Landfill and street waste pickers in South Africa are responsible for collecting substantial volumes of recyclable material, saving municipalities millions and contributing to a generally healthier and cleaner environment. Yet waste pickers continue to operate on the fringes of the economy and are exposed to many risks, particularly health risks which have a direct impact on the sustainability of their livelihoods. This article, using a mixed-methods approach, explores the health risks to which waste pickers working on nine different landfills in the country are exposed. The socio-ecological framework was used to analyse and present the results. A key finding was that waste picking, by its very nature, lends itself to innumerable health risks, but that these can be lessened through concerted and collaborative efforts on the part of landfill operators, local authorities and other stakeholders. Integrating the 'self-employed' waste pickers into the formal waste management system should be comprehensive in order to limit health risks. Waste pickers will never have a risk-free environment, but facilitative policies and supportive institutions can collaboratively help to mitigate these risks and create a more sustainable and dignified working environment towards sustaining their livelihoods.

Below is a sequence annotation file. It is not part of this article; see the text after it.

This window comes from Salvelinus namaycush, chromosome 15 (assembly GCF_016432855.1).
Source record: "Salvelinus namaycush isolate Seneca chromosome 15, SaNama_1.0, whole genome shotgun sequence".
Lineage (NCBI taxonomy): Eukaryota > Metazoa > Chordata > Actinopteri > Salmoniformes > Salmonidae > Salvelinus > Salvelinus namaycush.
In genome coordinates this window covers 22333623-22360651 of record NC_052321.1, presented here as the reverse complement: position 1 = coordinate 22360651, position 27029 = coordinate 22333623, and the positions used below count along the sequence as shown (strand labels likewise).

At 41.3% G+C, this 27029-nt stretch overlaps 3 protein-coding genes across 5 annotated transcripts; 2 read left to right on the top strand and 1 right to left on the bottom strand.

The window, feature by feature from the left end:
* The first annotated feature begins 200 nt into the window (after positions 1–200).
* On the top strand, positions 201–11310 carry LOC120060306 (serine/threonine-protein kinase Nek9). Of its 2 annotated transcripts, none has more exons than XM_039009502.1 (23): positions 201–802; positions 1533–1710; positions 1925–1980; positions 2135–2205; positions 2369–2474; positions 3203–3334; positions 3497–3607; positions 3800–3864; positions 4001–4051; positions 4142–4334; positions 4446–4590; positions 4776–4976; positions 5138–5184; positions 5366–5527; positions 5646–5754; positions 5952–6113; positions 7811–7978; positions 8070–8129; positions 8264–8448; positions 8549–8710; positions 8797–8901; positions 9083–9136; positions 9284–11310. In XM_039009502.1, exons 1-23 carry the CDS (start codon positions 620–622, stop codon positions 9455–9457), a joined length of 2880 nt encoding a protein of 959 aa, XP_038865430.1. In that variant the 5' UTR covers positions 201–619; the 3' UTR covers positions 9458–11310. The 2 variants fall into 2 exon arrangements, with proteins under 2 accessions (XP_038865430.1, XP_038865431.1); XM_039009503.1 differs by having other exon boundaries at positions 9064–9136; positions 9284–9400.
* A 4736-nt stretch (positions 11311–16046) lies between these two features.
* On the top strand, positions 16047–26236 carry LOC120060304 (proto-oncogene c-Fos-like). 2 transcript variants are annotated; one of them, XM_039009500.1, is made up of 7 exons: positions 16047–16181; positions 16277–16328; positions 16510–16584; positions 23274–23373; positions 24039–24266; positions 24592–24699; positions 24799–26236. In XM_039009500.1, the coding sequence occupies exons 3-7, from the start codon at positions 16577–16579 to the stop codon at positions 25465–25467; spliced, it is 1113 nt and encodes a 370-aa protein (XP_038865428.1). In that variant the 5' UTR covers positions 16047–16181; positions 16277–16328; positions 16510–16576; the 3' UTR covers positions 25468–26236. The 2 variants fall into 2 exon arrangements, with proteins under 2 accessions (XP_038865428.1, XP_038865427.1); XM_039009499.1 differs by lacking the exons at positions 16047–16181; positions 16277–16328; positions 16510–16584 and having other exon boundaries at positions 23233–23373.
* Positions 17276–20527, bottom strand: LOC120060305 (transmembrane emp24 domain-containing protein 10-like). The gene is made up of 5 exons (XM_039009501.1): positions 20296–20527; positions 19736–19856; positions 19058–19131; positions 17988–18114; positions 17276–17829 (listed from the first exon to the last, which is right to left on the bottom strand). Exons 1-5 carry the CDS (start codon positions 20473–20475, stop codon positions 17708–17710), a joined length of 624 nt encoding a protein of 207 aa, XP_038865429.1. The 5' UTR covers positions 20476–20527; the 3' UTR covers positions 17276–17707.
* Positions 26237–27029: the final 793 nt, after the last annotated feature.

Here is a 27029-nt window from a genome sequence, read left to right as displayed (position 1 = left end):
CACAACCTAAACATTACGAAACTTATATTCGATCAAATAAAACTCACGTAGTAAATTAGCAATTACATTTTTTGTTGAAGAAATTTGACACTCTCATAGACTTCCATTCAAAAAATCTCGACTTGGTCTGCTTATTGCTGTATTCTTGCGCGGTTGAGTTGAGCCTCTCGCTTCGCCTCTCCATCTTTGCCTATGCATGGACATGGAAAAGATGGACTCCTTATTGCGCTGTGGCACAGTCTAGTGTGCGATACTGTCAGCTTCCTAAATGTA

Keywords: South Africa; health risks; landfill; landfill waste picker; recyclables; waste pickers.